A 2017 report rated the RSPO the best of the existing certification schemes for biofuels and edible oils, while also emphasizing that there was room to improve. In 2018, the RSPO for the first time adopted new standards prohibiting its member companies from clearing any type of forest for palm plantations.
Teguh Surya, the executive director of the environmental NGO Yayasan Madani Berkelanjutan, said that if Indonesia wanted to win greater acceptance for its palm oil in the global market, then the government had to change its mindset about how the local industry operates.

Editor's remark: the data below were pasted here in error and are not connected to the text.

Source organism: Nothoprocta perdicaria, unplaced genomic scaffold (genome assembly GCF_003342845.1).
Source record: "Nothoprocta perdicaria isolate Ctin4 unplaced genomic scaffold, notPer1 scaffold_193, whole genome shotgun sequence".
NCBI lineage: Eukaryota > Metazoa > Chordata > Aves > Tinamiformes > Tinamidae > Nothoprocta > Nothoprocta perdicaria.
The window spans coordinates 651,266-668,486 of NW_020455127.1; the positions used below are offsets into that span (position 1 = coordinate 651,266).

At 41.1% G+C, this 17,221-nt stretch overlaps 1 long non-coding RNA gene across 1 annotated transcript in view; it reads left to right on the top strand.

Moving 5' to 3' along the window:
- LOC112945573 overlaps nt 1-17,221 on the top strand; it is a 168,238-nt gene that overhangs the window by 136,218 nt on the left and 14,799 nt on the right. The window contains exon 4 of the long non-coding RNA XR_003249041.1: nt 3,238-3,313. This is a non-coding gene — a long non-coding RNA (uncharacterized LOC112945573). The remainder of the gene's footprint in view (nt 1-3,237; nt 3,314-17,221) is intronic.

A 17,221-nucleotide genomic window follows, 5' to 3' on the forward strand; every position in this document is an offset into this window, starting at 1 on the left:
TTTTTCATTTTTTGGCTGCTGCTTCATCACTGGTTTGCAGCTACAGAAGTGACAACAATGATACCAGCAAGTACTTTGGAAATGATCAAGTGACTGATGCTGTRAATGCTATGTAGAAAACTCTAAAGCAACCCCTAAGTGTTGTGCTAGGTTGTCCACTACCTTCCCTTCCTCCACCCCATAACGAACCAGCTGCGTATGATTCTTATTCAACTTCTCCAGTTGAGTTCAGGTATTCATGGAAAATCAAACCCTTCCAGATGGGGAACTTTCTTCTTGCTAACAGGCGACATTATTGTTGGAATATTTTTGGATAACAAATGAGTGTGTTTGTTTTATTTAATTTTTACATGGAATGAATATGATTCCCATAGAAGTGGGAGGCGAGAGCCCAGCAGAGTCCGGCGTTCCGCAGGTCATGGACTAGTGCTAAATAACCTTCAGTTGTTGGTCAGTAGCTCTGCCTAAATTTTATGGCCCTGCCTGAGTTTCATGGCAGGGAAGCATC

“The global mindset on agricultural products has changed with a demand for green [products],” he said. “But Indonesia still adopts an old-school mindset. We are still proud of being the biggest exporter, but that’s not current.”
He cited the example of Malaysia, the world’s No. 2 producer of palm oil, which has invested heavily in technologies and practices to boost productivity and improve sustainability.
“What’s current is Malaysia with its sustainable palm oil,” Teguh said. “The moratorium policy should have as its goal Indonesia becoming the largest sustainable palm oil producer in the world.”
Banner image: Oil palm plantation in Rawa Singking Wildlife Reserve. Image by Junaidi Hanafiah/Mongabay-Indonesia.